Healthy soils are a cornerstone of healthy lands. Healthy soils are soils that function as a living system to continually sustain plant and animal life, protect air and water quality, and foster plant, animal, and human wellbeing. Healthy soils are key to a productive farm.
Unfortunately, many acres of farmland continue to be subjected to unsustainable agricultural practices like the extensive use of tillage, limited or no crop rotation, and overuse of pesticides and herbicides that promote poor soil health. These practices lead to soil loss/erosion, soil degradation, poor air and water quality, and loss of biodiversity.
By introducing farming practices that focus on reducing tillage, increasing soil cover, biodiversity, and the proper use of soil amendments and fertilizer, we can protect our lands and build healthier, stronger soils for the generations to come.
Maintaining soil cover – either in the form of living plants or crop residues/mulch – is integral to maintaining soil health. By acting as a barrier, living plants and crop residues protect the soil from both wind and water erosion, while simultaneously providing habitat and food for beneficial soil organisms (such as earthworms), reducing weed pressure and compaction, increasing soil moisture retention, and moderating soil temperatures.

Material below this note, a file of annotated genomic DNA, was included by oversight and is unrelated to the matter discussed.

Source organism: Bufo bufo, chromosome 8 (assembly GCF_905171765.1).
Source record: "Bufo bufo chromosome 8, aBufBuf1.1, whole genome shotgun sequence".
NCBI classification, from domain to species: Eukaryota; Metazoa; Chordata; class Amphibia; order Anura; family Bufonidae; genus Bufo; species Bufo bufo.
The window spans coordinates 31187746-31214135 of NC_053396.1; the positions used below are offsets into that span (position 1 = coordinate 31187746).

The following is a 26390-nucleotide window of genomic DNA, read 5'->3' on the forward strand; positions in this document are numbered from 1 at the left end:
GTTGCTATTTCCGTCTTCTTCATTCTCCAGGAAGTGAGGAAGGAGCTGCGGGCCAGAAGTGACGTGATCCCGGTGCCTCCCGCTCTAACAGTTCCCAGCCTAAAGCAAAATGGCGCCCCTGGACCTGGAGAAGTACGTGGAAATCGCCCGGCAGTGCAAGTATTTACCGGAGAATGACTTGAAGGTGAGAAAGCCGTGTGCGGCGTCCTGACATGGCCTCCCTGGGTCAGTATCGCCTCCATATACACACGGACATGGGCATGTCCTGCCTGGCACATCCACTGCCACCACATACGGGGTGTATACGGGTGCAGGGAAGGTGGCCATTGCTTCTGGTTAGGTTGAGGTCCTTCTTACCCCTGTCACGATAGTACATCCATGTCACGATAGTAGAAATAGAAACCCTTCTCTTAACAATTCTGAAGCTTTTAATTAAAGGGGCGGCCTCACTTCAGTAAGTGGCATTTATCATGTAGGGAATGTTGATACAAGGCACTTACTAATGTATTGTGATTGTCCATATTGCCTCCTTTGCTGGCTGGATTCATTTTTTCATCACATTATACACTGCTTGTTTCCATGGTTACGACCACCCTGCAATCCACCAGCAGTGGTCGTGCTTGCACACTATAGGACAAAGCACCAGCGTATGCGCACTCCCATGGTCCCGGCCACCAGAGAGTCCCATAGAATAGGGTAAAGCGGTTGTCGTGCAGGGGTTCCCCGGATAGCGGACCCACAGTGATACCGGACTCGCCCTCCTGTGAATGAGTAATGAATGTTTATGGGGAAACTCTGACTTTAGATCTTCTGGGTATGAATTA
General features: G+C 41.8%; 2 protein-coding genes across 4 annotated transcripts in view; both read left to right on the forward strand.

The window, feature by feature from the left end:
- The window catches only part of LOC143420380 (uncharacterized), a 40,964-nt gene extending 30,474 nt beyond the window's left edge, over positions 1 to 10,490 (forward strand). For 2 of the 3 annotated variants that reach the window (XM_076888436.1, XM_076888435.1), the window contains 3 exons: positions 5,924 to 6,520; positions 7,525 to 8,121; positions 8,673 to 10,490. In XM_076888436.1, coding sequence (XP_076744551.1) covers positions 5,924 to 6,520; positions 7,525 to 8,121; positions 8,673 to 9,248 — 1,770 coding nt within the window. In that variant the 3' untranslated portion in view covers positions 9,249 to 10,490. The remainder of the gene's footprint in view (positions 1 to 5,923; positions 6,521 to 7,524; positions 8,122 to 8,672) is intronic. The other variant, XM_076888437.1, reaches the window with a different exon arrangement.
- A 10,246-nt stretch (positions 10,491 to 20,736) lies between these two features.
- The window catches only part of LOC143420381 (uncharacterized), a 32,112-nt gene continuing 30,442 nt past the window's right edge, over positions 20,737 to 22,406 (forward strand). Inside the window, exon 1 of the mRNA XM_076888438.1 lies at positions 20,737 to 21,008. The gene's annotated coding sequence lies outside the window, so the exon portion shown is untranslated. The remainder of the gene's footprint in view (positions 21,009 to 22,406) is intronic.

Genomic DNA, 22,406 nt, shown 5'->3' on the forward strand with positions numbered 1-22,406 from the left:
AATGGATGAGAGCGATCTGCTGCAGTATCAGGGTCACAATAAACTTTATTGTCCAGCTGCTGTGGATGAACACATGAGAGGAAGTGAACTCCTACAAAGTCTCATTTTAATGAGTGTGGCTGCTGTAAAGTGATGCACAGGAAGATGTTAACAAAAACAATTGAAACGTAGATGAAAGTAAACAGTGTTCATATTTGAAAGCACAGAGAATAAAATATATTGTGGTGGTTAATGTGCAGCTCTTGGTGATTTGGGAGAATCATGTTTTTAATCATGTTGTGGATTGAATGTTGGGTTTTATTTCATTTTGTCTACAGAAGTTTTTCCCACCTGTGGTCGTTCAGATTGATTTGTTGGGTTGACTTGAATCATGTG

What can we do?
Maximize plant diversity and keep soil covered and rooted:
Rotating crops, adding new crops to rotations, cover crops.
Keeping living plants all year round helps feed soil organisms. Depending on your farm, there are many different crops you can plant to protect the soil for example: Perennial Hay and pasture, cover crops, fall planted grain crops such as winter wheat.
Leaving crop residue, mulches, or minimizing soil disturbance:
Changing tillage practices for example: from fall plowing to spring plowing, adopting conservation tillage, no-till. Keeping crop residues on the farm for example, don’t sell wheat straw.
Tools and Resources
One important ecological principle is that diversity contributes to stability and productivity.
This factsheet compares continuous cropping and crop rotation systems, outlines what to consider if you want to move to crop rotation, lists tips to making it work, and describes proven crop rotation combinations.